Financial Aid to Lower Your Costs
A college’s sticker price doesn’t reflect what most students and families pay for college. The good news is that the out-of-pocket cost is usually much lower, after financial aid has been awarded. Colleges post their typical “net price” on their websites.
In fact, financial aid can help offset the entire cost of attending college—not only the “direct” costs of tuition, fees, and campusbased room and board, but also the estimated “indirect” costs of attending college, including books, supplies, transportation, and personal expenses.
FINANCIAL AID VARIES BY TYPE AND SOURCE
Financial aid is either “gift aid” in the form of scholarships and grants, or loans that are usually low-interest, but must be repaid (except in some special cases if they have provisions for forgiveness).
Scholarships and grants may be awarded based on financial need and/or merit (student’s academic and personal achievement), and also may take into account the student’s intended program of study, religious affiliation, ethnicity, memberships, hobbies, or special interests. Financial aid is provided by four basic sources: the federal government, state government, colleges and universities, and the private sector (such as foundations, corporations, and banks).
HOW TO APPLY
First, find out what the financial aid application requirements and deadlines are for the colleges where you’re applying. Also check on the application deadlines for your state’s financial aid programs by visiting fafsa.gov/deadlines.htm. Be sure to complete all the applications on time or earlier.
Many colleges, as well as state and private aid providers, use data based on the FAFSA (the federal government’s Free Application for Federal Student Aid) to determine a student’s eligibility. Some colleges use the College Board’s “Profile” application for awarding nonfederal aid. Visit student.collegeboard.org/css-financial-aid-profile for the application as well as a list of participating colleges and scholarship programs.
The FAFSA has a new application procedure starting with the 2017-2018 academic year. Students and families should file it as soon as possible after October 1 to receive aid for the following academic year. Also, the FAFSA is now based on the “prior-prior” year’s income. For example, the 2017-2018 FAFSA is based on 2015 income. Note: The IRS Data Retrieval Tool (IRS DRT) can automatically import tax information into the FAFSA. Learn more at studentaid.gov/irsdrt.
A new FAFSA must be submitted for every year of enrollment in college. Students and families file for free and do not need to pay a service for filing. The FAFSA is filed online at studentaid.ed.gov/sa/fafsa.
Note: Students, parents, and borrowers are required to use an “FSA ID,” (username and password) to access and electronically sign federal student aid documents and loans. Visit studentaid.ed.gov/sa/fafsa/filling-out/fsaid.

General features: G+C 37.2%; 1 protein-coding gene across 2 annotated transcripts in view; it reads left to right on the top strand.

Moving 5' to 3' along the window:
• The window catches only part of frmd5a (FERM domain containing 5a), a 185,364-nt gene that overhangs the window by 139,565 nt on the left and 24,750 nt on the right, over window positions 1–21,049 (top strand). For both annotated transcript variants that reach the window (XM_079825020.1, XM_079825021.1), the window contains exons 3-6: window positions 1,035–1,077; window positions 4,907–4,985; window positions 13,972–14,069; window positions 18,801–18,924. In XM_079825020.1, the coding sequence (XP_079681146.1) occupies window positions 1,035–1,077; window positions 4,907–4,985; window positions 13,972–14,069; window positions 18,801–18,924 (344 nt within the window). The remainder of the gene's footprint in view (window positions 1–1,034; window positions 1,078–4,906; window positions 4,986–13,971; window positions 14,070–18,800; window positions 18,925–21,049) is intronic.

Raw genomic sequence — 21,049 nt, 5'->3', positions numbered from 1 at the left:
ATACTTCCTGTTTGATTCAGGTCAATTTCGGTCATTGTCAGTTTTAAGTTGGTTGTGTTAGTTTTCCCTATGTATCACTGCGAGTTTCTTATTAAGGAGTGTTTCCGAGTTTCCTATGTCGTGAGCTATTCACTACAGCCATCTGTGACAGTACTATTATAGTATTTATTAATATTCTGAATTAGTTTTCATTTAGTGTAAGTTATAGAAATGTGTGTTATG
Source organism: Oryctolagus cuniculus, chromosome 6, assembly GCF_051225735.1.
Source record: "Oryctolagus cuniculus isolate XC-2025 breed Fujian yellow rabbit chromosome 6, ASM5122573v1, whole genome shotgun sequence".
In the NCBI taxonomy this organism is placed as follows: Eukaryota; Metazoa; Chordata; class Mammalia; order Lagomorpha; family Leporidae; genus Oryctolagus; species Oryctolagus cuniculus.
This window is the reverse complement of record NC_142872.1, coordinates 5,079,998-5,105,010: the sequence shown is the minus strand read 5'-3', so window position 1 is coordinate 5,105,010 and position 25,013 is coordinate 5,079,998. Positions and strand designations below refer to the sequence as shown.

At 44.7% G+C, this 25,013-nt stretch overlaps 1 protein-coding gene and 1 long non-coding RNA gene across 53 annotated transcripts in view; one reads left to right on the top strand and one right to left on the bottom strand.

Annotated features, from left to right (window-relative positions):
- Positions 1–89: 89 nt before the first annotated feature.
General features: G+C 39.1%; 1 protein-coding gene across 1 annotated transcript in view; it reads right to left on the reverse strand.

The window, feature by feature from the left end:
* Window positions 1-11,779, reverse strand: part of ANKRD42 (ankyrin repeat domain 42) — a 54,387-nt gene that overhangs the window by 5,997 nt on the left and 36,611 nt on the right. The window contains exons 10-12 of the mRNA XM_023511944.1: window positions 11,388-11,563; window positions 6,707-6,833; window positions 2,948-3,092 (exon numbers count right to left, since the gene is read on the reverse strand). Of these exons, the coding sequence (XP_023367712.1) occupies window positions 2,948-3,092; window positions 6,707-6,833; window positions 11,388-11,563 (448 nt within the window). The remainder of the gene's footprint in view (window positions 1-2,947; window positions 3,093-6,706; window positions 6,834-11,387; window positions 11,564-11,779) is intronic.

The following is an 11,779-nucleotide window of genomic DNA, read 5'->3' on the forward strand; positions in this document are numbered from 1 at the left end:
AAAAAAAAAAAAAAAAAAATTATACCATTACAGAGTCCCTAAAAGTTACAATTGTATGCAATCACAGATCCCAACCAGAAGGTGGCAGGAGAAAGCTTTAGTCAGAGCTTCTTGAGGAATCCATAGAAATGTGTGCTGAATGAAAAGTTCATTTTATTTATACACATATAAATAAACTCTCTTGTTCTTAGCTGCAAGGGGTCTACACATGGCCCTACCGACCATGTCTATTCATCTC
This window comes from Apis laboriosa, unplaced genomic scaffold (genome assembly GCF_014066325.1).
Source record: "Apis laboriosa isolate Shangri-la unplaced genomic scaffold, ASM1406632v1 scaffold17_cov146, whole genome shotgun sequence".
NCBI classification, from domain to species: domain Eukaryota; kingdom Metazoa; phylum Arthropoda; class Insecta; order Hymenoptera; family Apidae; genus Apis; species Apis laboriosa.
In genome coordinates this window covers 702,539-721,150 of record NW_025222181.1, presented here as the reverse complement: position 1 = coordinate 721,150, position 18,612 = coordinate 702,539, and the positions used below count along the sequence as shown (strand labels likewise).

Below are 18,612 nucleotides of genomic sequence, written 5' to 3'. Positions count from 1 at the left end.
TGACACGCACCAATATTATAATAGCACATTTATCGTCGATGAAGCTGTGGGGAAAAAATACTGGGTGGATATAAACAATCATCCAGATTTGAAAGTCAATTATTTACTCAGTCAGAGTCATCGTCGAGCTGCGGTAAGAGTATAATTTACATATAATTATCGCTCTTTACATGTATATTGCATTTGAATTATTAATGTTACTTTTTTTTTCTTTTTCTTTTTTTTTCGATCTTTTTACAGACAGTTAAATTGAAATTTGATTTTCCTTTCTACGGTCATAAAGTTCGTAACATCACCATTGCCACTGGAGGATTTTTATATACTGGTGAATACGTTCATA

Help completing the FAFSA may be available through the high school guidance office or at collegegoalsundayusa.org.
Investigate and apply to other funding sources such as state financial aid agencies, private businesses, foundations, community organizations, and veterans’ groups. Check on information available from the high school guidance office and the local public library. Conduct scholarship searches on websites such as fastweb.com or bigfuture.collegeboard.org/scholarship-search.
WHAT’S IN A COLLEGE’S FINANCIAL AID AWARD?
The college takes into account the estimated total cost of attendance and the student’s financial need (which is calculated based on the completed financial aid applications and any other required documentation used by the college). The college may also take into account the student’s qualification for a merit-based award.
The college offers an eligible student a financial aid package, which may be a combination of scholarships (based on need and/or merit) funded by the college or state; federal or state grants; low-interest federal loans (for the student and/or the parent); and federal Work-Study funds (a program that allows a student to earn up to a specified amount).
Financial aid awards vary from college to college. A college may be willing to improve their award, especially if there are unusual family circumstances, which are not reflected in the standard applications.
OTHER WAYS TO MEET COLLEGE COSTS
- Use a tuition payment plan if offered by the college.
- Participate in community service and earn education awards. Visit americorps.gov or cityyear.org.
- Attend a lower-cost two-year community college, then transfer to a four-year college to earn a bachelor’s degree. In some cases, transfer students are eligible for special discounts. Example: Massachusetts’ Commonwealth Commitment. Visit mass.edu/masstransfer/macomcom/home.asp.
- Commute to college from home instead of living on campus.
- Work for a company or organization that provides tuition assistance.
- Consider the college financing options available through the U.S. Department of Defense. Visit myfuture.com
- Start saving early with a “529 plan,” a tax-advantaged college investing and savings plan, in accordance with IRS Section 529. Visit collegesavings.org.
- Check if your degree program is approved for an out-of-state tuition discount. Visit nebhe.org/tuitionbreak for 6 New England states; wiche.edu for 16 western states; sreb.org for 16 southern states; and mhec.org for 9 midwestern states.
Wendy A. Lindsay is senior director of NEBHE’s Tuition Break program and NEBHE editor of the 2017 Guide.